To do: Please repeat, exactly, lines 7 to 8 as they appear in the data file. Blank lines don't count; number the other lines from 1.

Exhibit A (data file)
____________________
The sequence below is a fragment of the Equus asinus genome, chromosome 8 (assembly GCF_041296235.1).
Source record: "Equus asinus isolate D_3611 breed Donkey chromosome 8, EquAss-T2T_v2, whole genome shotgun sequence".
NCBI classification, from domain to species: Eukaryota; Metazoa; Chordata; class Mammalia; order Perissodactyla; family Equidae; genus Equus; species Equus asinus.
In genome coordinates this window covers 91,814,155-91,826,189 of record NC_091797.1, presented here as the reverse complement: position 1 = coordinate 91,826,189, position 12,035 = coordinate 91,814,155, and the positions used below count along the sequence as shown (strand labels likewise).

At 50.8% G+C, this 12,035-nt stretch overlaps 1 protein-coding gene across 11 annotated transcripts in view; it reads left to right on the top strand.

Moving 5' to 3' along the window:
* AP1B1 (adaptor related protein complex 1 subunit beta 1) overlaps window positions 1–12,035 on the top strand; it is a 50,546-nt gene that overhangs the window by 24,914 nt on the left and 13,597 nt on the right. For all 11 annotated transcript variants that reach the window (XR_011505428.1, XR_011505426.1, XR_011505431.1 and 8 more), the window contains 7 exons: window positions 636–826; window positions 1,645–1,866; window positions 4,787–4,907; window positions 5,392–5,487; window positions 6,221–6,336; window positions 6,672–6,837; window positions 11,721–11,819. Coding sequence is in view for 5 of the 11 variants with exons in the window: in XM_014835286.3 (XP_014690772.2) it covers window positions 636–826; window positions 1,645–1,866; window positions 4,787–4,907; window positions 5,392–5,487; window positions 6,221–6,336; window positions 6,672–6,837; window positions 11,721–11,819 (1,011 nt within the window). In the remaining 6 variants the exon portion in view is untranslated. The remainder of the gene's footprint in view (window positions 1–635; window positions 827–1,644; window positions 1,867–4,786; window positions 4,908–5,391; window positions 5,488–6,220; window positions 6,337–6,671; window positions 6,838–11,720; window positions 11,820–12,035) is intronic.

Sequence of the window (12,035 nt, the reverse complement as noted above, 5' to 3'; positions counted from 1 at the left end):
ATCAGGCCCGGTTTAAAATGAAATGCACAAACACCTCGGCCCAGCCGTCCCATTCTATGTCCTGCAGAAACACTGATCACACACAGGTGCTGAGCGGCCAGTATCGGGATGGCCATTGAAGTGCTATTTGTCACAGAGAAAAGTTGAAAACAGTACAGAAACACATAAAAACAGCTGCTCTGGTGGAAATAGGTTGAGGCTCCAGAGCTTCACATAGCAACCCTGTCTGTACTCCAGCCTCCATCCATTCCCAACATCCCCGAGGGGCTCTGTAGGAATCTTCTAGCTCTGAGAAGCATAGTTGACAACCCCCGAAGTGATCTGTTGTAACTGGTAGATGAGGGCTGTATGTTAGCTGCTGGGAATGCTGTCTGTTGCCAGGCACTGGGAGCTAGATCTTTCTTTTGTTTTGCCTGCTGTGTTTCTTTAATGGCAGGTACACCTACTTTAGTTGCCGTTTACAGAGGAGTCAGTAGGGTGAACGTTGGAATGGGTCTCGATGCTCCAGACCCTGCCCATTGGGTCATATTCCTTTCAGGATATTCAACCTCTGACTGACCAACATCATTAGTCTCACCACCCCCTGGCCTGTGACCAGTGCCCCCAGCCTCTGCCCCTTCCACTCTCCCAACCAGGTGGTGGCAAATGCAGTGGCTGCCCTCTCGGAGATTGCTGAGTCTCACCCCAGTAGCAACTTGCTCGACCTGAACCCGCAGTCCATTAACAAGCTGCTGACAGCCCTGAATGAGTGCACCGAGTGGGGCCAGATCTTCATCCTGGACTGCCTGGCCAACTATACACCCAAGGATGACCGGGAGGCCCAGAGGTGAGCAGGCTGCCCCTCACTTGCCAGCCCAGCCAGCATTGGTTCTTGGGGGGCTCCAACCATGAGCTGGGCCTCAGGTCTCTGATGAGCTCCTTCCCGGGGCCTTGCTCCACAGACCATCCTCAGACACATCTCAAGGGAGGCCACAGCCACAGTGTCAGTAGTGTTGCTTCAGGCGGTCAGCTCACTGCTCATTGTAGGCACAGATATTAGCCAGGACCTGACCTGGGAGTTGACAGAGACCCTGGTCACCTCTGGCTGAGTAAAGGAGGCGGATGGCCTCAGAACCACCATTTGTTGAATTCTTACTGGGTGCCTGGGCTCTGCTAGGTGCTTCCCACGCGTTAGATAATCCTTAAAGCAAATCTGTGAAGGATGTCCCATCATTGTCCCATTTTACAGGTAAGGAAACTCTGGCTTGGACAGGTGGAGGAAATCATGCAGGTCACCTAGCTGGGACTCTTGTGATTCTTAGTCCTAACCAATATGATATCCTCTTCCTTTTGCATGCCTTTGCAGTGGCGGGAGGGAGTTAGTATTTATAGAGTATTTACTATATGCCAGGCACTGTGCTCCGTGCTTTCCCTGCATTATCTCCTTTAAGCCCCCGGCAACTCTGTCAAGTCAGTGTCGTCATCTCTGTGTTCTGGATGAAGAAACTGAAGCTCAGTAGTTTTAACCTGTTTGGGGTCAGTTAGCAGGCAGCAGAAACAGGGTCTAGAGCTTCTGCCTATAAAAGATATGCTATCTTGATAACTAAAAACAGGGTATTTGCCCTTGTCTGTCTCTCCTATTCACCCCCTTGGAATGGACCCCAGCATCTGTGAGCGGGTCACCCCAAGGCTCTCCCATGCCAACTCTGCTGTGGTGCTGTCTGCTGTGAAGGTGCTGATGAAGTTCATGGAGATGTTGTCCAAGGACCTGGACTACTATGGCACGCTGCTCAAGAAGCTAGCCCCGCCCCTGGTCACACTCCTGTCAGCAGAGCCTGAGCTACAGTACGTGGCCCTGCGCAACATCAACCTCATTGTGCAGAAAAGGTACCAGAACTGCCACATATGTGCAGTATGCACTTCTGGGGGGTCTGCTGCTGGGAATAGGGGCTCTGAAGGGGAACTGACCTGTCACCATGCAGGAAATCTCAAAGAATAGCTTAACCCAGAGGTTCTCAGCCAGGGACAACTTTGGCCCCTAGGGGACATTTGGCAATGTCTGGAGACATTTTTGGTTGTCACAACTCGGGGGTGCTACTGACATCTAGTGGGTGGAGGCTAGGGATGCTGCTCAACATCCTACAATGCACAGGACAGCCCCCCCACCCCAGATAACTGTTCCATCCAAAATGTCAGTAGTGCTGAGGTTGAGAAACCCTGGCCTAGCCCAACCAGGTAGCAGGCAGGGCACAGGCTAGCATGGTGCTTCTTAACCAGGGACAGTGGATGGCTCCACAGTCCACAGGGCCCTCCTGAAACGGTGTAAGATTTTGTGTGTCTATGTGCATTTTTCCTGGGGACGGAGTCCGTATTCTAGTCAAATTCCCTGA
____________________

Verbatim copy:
* AP1B1 (adaptor related protein complex 1 subunit beta 1) overlaps window positions 1–12,035 on the top strand; it is a 50,546-nt gene that overhangs the window by 24,914 nt on the left and 13,597 nt on the right. For all 11 annotated transcript variants that reach the window (XR_011505428.1, XR_011505426.1, XR_011505431.1 and 8 more), the window contains 7 exons: window positions 636–826; window positions 1,645–1,866; window positions 4,787–4,907; window positions 5,392–5,487; window positions 6,221–6,336; window positions 6,672–6,837; window positions 11,721–11,819. Coding sequence is in view for 5 of the 11 variants with exons in the window: in XM_014835286.3 (XP_014690772.2) it covers window positions 636–826; window positions 1,645–1,866; window positions 4,787–4,907; window positions 5,392–5,487; window positions 6,221–6,336; window positions 6,672–6,837; window positions 11,721–11,819 (1,011 nt within the window). In the remaining 6 variants the exon portion in view is untranslated. The remainder of the gene's footprint in view (window positions 1–635; window positions 827–1,644; window positions 1,867–4,786; window positions 4,908–5,391; window positions 5,488–6,220; window positions 6,337–6,671; window positions 6,838–11,720; window positions 11,820–12,035) is intronic.

Sequence of the window (12,035 nt, the reverse complement as noted above, 5' to 3'; positions counted from 1 at the left end):